The Financial Times on 20 August quoted the Boston-based asset manager, James Montier (whose job it is to know these things) that, “The US stock market looks increasingly like the hapless Wile E. Coyote, running off the edge of a cliff in pursuit of the pesky Roadrunner but not yet realising the ground beneath his feet had run out some time ago.”
This anecdote cannot hide the fear and chill that the capitalist class has for the future. The coronavirus pandemic has increased the descent into to chaos of the world economy. What Marx foresaw everyone can see. Capitalism just lurches from one crisis to another. They are provoking both wars and revolutions. Wars take place when capitalist states try to shift the burden of a crisis to their rivals and upon the shoulders of their working class, as happened in the First and Second World Wars. Revolutions occur when it is the masses that say they will not pay and set about throwing out the old ruling class, as in Russia in 1917.
Furloughed workers face 80% pay cuts
If we look at Britain, we see a recession coming thick and fast. With the governments’ “furlough” scheme ending in October, many workers are fearful of what lies ahead. While the UK stops furlough in October Germany has just announced they will extend their plan a full two years. This reveals the contrast between the two economies.
In Britain, with its industry hollowed out after years of right-wing policies, the working class has been left with jobs such as working in call centres, retail and fast food which can just disappear. While in Germany an industrial base remains their capitalist class attacks the German working class with the steady erosion of their living standards, and conducts foreign interference in oppressed countries as in South Africa[i].
The end of furlough will mean employers trying to slash wages. The Financial Times on 25 August reported a strategist from JPMorgan Asset Management as saying furloughed workers will be told: “you can come back on 80 per cent of your pay, or we let you go”.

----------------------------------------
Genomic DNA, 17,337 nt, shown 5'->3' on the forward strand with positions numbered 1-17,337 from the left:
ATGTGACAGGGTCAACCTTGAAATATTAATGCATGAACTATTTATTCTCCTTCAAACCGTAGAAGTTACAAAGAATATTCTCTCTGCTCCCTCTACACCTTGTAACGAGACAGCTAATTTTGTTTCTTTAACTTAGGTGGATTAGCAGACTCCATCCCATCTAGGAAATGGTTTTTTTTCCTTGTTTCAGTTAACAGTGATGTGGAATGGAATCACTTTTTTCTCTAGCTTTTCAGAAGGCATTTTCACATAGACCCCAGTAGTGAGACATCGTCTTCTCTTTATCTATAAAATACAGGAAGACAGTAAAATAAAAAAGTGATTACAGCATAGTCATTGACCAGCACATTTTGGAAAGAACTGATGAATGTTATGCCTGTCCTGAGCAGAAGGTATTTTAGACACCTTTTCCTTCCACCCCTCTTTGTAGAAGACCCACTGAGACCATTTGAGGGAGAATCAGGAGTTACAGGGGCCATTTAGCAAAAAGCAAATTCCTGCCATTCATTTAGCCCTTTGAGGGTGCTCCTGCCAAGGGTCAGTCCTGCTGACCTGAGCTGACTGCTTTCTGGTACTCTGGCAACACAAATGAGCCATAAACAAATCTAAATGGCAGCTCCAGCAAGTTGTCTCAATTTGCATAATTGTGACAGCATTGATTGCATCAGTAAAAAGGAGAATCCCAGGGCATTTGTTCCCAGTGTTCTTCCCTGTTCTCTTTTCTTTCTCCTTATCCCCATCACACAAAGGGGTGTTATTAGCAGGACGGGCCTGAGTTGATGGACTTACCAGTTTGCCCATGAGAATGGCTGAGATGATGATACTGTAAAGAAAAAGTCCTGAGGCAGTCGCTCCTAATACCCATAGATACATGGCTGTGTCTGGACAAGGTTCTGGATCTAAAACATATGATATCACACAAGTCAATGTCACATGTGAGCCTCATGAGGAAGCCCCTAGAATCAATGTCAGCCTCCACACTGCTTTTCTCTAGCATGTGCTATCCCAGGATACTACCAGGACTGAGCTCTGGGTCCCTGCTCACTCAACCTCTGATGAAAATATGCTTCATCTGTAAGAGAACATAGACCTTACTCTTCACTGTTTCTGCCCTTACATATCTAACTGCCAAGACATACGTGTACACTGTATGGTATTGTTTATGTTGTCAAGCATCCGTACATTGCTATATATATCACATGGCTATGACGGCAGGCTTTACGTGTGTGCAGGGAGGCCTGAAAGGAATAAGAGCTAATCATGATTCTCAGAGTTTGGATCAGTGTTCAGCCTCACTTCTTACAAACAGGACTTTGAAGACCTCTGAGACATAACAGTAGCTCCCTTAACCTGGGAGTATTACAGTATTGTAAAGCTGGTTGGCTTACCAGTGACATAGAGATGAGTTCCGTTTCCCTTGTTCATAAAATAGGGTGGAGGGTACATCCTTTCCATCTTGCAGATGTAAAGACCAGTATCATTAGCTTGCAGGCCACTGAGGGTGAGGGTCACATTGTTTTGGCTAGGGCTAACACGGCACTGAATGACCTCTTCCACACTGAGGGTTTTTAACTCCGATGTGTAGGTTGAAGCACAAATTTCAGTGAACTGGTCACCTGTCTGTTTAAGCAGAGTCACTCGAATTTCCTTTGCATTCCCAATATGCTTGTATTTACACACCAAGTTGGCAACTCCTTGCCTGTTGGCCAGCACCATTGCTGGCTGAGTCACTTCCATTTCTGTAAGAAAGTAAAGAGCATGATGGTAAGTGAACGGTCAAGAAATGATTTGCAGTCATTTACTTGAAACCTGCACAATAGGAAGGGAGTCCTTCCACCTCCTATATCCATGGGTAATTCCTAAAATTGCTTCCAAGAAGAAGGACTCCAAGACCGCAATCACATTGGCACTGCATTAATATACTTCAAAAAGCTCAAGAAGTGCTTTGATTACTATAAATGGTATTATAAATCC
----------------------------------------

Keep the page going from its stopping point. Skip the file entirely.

While the crisis intensifies, we hear the mouthpiece of the Tory Party, The Daily Telegraph calling for the return of Grammar schools as if a return to the class ridden 1950s is what the country needs.
From crisis to crisis
The bleak truth is that wages are now falling and job security is at an all time low (seven people chasing every job!) and a severe recession facing Britain.
Marx in Capital identified that the working class only creates value, but as by magic, the capitalist class claimed that it was all theirs. Marx went on to explain that capitalism tends to produce too much and therefore enters a regular pattern of booms and busts as it chases profit. We are now in the eye of the “bust”.
To illustrate the depth of the panic within financial circles, no one is sure what will happen next. The release of vast amounts of money by governments should in theory stoke up inflation, but the precarious state of the global capitalist system means that there could easily be a slump and instead of inflation we will see deflation.
No room for faith in capitalism
The Roadrunner observation points to the fact that despite capitalism being in extreme crisis, the stock markets, especially the US stock market indicator, the S&P 500, are at record highs. In explaining the reasons, it is pointed out that the highs are due to the tech stocks like Apple, which has just become the first $2 trillion company. But these values also reflect the dire alternatives that investors have to face. In addition to keeping the capitalist economies breathing governments like the US and Britain have created money by quantitative easing. This merely inflates the bubbles, which busts with even greater force. As we reported previously, many investors are looking at risker and riskier investments, which add to the certainty that, like Roadrunner, it will not end well.
The immediate result of all the money the US has pumped into the financial system is that the $ is at a two year low, but gold has risen to over $2,000 an ounce. Everything is now in the air. The price of gold along with other commodities could as quickly collapse as could the bond markets and stock exchanges.
The depth of the crisis means that workers and youth must organise to make their future just as in Lebanon and Belarus. This has to be by the independent struggle of workers, youth and all oppressed fighting all the backsliding that is going on in the unions.
Many unions are not matching the need to fight the employers and government. Their money keeps on rolling in while they save considerable sums by keeping offices closed. The forthcoming TUC congress will be decided by General Secretaries alone, but any union member can watch the show!
Union leaderships are using COVID-19 to close down democracy, where they can. Some unions are meeting at all levels, as always it is the rank and file that are setting the struggle against job losses and other attacks.
The deepening economic crisis means that we have to make a great class alliance of all workers sectors of unions, neighbourhoods, oppressed and draw sections of the middle class to support this struggle (their only way out) against the increasing attacks and build leaderships that will fight to the end. Only the united mass struggle for socialism and revolution by workers to end capitalism can face the international crises.